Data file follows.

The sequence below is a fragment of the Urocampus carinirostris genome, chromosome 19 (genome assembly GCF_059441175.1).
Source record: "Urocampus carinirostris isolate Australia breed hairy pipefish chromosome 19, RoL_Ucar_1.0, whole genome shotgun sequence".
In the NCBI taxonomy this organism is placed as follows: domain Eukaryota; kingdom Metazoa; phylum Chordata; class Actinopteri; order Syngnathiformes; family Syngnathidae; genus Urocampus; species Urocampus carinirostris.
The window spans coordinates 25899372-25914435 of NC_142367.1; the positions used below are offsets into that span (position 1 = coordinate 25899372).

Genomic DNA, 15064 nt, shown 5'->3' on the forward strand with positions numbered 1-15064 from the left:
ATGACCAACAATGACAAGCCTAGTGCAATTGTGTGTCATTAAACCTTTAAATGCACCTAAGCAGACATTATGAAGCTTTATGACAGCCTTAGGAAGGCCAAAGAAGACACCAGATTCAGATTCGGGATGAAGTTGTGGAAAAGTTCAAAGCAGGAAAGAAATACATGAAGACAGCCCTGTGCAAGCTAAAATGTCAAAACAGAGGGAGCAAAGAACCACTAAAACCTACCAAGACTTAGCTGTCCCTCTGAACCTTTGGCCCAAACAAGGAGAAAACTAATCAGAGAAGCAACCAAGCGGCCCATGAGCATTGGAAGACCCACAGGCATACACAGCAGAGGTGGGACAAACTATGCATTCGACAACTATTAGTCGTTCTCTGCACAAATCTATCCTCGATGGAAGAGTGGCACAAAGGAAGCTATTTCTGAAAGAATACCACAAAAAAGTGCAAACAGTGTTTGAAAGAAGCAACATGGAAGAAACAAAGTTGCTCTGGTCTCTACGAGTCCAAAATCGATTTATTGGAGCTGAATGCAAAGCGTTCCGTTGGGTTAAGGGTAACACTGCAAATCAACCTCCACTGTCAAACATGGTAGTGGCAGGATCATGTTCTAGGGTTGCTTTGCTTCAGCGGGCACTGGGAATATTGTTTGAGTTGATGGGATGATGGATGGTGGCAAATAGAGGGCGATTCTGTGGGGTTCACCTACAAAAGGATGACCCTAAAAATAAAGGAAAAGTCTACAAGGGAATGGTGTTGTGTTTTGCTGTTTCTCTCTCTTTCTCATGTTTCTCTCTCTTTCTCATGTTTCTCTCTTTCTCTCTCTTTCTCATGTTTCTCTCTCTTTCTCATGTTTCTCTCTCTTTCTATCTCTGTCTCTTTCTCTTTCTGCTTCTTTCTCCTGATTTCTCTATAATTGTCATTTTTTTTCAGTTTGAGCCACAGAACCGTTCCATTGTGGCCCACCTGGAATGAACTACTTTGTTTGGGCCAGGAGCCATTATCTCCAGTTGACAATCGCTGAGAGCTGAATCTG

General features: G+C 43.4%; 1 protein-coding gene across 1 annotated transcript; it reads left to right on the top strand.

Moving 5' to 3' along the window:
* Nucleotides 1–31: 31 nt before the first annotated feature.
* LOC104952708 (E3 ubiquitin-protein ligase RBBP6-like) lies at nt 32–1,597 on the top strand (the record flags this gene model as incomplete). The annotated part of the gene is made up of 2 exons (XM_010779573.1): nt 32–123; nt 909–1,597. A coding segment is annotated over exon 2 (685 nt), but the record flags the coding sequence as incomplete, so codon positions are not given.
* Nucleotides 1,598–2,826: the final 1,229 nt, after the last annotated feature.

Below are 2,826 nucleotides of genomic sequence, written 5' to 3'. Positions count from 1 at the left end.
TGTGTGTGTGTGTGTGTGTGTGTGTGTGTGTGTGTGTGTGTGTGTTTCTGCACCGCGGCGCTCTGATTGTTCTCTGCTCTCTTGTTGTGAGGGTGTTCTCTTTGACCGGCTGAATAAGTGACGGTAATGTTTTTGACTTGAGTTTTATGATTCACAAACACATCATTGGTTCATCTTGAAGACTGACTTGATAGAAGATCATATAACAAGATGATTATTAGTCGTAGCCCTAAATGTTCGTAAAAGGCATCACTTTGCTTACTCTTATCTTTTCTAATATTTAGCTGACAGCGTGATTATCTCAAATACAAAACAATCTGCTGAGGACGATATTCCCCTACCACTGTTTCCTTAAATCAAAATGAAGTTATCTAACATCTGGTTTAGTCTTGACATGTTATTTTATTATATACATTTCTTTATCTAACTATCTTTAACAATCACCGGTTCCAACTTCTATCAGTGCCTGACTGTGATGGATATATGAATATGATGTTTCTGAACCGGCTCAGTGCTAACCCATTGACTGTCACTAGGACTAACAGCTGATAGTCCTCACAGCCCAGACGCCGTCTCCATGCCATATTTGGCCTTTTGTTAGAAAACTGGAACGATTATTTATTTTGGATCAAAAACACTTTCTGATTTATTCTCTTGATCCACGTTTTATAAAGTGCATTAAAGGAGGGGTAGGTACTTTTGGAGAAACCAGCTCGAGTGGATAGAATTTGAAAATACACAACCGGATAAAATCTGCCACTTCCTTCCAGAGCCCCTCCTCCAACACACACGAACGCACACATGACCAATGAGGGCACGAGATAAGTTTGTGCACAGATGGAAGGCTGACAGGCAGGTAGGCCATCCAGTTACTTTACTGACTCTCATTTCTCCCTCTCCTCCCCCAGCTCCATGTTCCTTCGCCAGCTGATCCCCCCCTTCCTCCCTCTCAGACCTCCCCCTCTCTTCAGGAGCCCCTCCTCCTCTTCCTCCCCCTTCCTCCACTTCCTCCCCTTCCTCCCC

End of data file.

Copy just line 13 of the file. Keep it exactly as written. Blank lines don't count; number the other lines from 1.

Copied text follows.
TGTGTGTGTGTGTGTGTGTGTGTGTGTGTGTGTGTGTGTGTGTGTTTCTGCACCGCGGCGCTCTGATTGTTCTCTGCTCTCTTGTTGTGAGGGTGTTCTCTTTGACCGGCTGAATAAGTGACGGTAATGTTTTTGACTTGAGTTTTATGATTCACAAACACATCATTGGTTCATCTTGAAGACTGACTTGATAGAAGATCATATAACAAGATGATTATTAGTCGTAGCCCTAAATGTTCGTAAAAGGCATCACTTTGCTTACTCTTATCTTTTCTAATATTTAGCTGACAGCGTGATTATCTCAAATACAAAACAATCTGCTGAGGACGATATTCCCCTACCACTGTTTCCTTAAATCAAAATGAAGTTATCTAACATCTGGTTTAGTCTTGACATGTTATTTTATTATATACATTTCTTTATCTAACTATCTTTAACAATCACCGGTTCCAACTTCTATCAGTGCCTGACTGTGATGGATATATGAATATGATGTTTCTGAACCGGCTCAGTGCTAACCCATTGACTGTCACTAGGACTAACAGCTGATAGTCCTCACAGCCCAGACGCCGTCTCCATGCCATATTTGGCCTTTTGTTAGAAAACTGGAACGATTATTTATTTTGGATCAAAAACACTTTCTGATTTATTCTCTTGATCCACGTTTTATAAAGTGCATTAAAGGAGGGGTAGGTACTTTTGGAGAAACCAGCTCGAGTGGATAGAATTTGAAAATACACAACCGGATAAAATCTGCCACTTCCTTCCAGAGCCCCTCCTCCAACACACACGAACGCACACATGACCAATGAGGGCACGAGATAAGTTTGTGCACAGATGGAAGGCTGACAGGCAGGTAGGCCATCCAGTTACTTTACTGACTCTCATTTCTCCCTCTCCTCCCCCAGCTCCATGTTCCTTCGCCAGCTGATCCCCCCCTTCCTCCCTCTCAGACCTCCCCCTCTCTTCAGGAGCCCCTCCTCCTCTTCCTCCCCCTTCCTCCACTTCCTCCCCTTCCTCCCC